Apple just launched its first self-repair program. Other tech companies are about to follow.

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On Friday, Microsoft released the results of an independent study it commissioned exploring the environmental benefits of making its devices easier to repair. Its conclusions affirm what right-to-repair advocates have been saying for years: Fixing devices instead of replacing them reduces both waste and the emissions associated with manufacturing new ones.

Based on these findings, Microsoft will be taking actions to enable greater repairability of its devices by the end of the year, as stipulated in an agreement the tech company reached with investor advocacy nonprofit As You Sow last fall.

Microsoft’s study release came just two days after Apple launched “Self Service Repair,” a first-of-its-kind program that allows owners of recent iPhone models to order genuine Apple parts and tools to conduct basic smartphone repairs, like screen and battery replacements, at home. More such programs are coming: In late March and early April, Samsung and Google announced plans to sell genuine parts for smartphone repairs via partnerships with the repair guide site iFixit. Both of those programs appear on track to launch in the next few months.

From a consumer perspective, these actions are small steps toward a world in which tech titans actively facilitate repair of their products rather than standing in the way of it. Companies like Apple, Microsoft, and Google have not only historically designed products that are hard to fix, but also have a well-documented history of fighting bills that would support consumers’ right to repair them. For these corporations, repair audits and programs represent a major shift in policy that would not have come about without a mix of public and shareholder pressure, as well as the specter of looming laws and regulations aimed at curbing Big Tech’s anti-repair practices.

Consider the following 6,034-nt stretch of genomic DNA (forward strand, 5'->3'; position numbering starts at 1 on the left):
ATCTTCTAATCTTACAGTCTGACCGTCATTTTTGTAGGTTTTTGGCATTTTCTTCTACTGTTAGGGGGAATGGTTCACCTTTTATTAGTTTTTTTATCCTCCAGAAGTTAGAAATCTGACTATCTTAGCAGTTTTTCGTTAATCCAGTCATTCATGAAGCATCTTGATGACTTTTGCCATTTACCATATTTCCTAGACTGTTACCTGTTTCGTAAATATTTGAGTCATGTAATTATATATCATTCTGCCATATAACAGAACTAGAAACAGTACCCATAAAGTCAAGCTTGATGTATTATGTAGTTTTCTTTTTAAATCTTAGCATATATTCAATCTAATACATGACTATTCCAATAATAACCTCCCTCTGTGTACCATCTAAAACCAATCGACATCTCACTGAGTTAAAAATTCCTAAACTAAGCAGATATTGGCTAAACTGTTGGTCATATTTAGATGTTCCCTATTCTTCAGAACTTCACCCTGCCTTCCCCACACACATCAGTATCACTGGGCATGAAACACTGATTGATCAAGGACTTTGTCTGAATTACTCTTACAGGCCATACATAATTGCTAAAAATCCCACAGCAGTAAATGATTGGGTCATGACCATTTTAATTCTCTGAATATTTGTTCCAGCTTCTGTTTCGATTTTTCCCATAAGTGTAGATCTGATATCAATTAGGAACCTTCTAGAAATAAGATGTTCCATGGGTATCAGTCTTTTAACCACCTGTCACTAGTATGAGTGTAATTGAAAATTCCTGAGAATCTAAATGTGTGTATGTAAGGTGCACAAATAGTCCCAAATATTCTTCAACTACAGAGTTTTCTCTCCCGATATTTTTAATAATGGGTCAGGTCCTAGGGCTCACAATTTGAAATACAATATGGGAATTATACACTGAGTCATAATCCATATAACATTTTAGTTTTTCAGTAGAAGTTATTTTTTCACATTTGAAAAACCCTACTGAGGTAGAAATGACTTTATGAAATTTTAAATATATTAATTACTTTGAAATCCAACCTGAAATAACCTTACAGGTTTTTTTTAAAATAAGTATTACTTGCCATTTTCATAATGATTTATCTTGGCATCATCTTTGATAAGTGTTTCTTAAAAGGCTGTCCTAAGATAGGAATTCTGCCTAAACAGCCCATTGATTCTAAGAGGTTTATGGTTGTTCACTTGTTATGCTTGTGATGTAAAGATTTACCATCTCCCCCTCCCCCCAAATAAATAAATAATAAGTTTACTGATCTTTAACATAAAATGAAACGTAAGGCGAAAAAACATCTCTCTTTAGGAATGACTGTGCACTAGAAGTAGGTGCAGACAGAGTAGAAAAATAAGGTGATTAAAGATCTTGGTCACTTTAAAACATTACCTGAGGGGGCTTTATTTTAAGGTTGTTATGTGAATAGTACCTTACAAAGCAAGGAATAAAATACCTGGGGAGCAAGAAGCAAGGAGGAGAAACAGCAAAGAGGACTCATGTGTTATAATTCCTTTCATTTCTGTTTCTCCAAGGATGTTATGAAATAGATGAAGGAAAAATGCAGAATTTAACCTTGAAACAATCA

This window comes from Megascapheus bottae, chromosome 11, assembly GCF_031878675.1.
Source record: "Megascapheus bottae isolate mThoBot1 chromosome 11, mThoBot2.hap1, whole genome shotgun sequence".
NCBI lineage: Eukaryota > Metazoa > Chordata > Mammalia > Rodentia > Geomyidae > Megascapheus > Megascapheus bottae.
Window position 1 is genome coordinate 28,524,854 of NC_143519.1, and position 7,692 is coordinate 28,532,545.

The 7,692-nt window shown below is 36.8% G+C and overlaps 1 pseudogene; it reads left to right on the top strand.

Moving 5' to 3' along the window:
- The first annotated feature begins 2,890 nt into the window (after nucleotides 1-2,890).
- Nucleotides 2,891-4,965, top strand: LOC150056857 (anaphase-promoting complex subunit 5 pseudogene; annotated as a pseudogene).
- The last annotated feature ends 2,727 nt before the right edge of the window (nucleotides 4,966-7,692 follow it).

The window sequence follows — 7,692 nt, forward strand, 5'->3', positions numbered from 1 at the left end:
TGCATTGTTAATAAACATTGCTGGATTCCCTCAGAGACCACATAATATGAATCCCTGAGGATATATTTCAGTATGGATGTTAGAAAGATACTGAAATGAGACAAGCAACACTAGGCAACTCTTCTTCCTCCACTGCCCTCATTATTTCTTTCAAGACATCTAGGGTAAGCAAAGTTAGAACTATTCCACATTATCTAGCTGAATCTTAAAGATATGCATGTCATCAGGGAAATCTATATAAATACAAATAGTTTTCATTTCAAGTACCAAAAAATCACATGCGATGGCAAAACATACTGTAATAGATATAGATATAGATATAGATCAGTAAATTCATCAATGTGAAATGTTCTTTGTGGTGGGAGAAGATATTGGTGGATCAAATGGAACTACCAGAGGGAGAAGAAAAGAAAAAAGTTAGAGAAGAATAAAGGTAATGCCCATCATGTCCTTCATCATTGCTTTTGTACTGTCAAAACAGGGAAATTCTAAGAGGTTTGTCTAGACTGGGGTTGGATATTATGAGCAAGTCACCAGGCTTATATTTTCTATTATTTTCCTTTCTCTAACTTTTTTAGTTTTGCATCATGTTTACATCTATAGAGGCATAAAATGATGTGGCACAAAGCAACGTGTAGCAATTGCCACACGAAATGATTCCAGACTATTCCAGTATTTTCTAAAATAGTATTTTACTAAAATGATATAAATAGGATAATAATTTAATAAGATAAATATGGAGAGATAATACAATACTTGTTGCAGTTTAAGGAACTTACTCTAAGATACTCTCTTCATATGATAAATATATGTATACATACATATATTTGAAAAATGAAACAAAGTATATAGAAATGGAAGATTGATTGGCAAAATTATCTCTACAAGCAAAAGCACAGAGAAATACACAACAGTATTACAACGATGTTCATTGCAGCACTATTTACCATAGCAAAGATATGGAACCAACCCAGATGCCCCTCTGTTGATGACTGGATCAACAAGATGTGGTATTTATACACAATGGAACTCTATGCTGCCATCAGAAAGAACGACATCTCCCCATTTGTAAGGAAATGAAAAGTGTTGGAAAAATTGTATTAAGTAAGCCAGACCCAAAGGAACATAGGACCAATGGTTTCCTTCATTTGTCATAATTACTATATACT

Companies are also changing their tune on repair because restricting it is increasingly at odds with their climate and sustainability goals, something shareholders have been keen to point out.

Microsoft’s new repair study affirms that independent repair has tangible environmental benefits. 

Conducted by technical consultancy Oakdene Hollins, the study…

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